Inflation-Gap Persistence in the U.S.
We use Bayesian methods to estimate two models of post WWII U.S. inflation rates with drifting stochastic volatility and drifting coefficients. One model is univariate, the other a multivariate autoregression. We define the inflation gap as the deviation of inflation from a pure random walk component of inflation and use both of our models to study changes over time in the persistence of the inflation gap measured in terms of short- to medium-term predicability. We present evidence that our measure of the inflation-gap persistence increased until Volcker brought mean inflation down in the early 1980s and that it then fell during the chairmanships of Volcker and Greenspan. Stronger evidence for movements in inflation gap persistence emerges from the VAR than from the univariate model. We interpret these changes in terms of a simple dynamic new Keynesian model that allows us to distinguish altered monetary policy rules and altered private sector parameters.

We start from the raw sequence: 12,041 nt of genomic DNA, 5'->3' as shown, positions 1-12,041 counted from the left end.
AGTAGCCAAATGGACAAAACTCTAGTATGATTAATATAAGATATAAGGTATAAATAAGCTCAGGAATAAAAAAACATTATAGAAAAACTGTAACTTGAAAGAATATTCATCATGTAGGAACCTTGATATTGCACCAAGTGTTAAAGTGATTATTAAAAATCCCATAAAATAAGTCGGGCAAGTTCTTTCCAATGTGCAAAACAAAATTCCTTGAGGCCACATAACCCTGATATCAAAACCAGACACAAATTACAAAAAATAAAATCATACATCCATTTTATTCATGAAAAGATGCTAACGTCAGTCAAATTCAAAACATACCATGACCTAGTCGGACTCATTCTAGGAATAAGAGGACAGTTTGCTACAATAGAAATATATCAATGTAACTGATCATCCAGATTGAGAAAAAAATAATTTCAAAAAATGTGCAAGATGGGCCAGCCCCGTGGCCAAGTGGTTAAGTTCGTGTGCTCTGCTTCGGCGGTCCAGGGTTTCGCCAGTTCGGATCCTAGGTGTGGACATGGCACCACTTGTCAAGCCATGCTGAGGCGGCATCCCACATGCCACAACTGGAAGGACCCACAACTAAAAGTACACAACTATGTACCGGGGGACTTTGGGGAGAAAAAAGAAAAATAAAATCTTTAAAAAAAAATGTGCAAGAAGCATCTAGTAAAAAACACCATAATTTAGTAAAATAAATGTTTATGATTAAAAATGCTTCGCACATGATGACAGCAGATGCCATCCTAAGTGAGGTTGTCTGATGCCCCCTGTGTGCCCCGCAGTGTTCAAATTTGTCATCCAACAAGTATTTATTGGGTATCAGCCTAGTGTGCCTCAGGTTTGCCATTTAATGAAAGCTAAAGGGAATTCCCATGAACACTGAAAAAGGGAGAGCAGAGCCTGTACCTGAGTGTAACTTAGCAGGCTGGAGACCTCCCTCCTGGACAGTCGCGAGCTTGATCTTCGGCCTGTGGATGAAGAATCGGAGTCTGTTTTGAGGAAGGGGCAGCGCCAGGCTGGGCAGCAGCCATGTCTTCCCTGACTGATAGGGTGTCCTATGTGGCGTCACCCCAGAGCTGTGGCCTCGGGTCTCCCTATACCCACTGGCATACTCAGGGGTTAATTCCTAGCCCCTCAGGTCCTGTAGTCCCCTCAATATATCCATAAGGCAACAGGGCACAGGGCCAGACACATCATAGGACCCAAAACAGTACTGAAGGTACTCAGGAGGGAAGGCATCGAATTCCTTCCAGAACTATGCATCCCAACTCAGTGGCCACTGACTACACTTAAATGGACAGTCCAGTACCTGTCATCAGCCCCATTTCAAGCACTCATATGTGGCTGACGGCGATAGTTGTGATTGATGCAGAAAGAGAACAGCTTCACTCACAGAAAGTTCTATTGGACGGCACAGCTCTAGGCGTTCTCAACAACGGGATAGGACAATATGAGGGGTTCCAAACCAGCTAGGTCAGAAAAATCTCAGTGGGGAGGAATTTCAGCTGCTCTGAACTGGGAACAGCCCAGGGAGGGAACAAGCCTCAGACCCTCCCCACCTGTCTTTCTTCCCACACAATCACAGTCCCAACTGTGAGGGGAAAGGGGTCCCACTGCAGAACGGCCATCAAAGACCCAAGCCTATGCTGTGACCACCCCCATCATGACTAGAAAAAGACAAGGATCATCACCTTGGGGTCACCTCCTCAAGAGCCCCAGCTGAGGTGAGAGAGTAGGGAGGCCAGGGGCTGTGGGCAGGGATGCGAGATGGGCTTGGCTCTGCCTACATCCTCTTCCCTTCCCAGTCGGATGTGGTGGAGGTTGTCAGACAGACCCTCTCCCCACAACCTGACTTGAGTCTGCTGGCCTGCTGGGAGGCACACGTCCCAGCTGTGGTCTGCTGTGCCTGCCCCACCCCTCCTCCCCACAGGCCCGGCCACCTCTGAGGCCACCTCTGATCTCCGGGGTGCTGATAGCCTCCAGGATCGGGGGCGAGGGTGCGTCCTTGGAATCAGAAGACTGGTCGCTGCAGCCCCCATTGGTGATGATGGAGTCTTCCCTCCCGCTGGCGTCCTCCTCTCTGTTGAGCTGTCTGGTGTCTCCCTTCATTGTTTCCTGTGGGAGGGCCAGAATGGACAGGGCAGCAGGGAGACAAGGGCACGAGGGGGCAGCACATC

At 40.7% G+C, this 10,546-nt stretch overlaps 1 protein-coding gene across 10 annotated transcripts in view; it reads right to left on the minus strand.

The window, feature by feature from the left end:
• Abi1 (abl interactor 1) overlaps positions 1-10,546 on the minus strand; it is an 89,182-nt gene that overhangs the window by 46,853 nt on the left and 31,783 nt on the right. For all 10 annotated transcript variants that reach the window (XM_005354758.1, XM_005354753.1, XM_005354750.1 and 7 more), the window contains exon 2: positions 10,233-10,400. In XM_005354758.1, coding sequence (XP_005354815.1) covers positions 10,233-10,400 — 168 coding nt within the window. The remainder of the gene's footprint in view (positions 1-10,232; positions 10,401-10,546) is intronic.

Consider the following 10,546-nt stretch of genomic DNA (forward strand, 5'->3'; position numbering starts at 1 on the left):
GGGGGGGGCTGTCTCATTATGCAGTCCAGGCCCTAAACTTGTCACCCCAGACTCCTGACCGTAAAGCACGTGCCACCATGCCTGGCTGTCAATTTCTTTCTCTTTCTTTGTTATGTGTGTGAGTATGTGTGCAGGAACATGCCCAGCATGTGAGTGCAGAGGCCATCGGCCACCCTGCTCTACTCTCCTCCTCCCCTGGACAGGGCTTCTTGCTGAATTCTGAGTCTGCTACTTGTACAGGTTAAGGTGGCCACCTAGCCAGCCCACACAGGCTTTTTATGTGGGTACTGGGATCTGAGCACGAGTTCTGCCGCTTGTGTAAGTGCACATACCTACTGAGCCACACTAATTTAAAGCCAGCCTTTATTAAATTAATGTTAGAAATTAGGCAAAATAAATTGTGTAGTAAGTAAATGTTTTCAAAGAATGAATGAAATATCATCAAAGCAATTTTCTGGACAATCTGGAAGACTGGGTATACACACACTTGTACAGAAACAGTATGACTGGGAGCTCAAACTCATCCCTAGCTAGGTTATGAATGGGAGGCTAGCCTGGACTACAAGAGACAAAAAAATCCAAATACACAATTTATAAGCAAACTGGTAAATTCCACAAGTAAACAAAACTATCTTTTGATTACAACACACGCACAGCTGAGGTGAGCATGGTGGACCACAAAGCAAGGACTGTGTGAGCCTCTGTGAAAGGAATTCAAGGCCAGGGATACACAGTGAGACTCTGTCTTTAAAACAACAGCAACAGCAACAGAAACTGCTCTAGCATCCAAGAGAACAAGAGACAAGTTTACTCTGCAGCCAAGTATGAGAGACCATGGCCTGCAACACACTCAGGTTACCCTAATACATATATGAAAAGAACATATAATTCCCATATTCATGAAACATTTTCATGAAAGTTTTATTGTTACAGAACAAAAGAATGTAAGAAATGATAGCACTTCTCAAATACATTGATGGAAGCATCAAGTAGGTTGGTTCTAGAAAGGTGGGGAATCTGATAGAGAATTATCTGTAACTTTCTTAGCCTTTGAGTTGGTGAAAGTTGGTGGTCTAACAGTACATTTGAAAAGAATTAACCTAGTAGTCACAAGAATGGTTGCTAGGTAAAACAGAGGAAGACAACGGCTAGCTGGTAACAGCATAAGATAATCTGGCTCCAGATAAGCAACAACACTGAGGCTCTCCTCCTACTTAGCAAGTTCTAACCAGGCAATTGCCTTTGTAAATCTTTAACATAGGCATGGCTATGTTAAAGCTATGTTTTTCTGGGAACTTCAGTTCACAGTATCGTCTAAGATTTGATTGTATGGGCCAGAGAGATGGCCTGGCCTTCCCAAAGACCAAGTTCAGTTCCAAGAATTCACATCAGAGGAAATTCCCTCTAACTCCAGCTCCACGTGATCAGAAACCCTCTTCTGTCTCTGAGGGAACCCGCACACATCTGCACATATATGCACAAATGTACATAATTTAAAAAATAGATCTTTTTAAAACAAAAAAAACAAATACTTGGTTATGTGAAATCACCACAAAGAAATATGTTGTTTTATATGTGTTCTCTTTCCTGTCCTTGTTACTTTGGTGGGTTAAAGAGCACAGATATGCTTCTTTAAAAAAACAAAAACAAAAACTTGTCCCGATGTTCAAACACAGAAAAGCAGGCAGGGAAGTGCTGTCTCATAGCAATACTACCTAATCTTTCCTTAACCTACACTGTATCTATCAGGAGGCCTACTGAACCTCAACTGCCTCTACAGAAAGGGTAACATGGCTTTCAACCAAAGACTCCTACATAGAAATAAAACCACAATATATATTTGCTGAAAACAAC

For comments and suggestions, we thank James Kahn, Spencer Krane, and seminar participants at the Federal Reserve Board, the Federal Reserve Bank of Chicago, the Summer 2007 meetings of the Society for Computational Economics, and the EABCN Workshop on "Changes in Inflation Dynamics and Implications for Forecasting."We are also grateful to Francisco Barillas and Christian Matthes for research assistance. Sargent thanks the National Science Foundation for research support through a grant to the National Bureau of Economic Research. The views expressed herein are those of the author(s) and do not necessarily reflect the views of the National Bureau of Economic Research.
Timothy Cogley & Giorgio E. Primiceri & Thomas J. Sargent, 2010. "Inflation-Gap Persistence in the US," American Economic Journal: Macroeconomics, American Economic Association, vol. 2(1), pages 43-69, January. citation courtesy of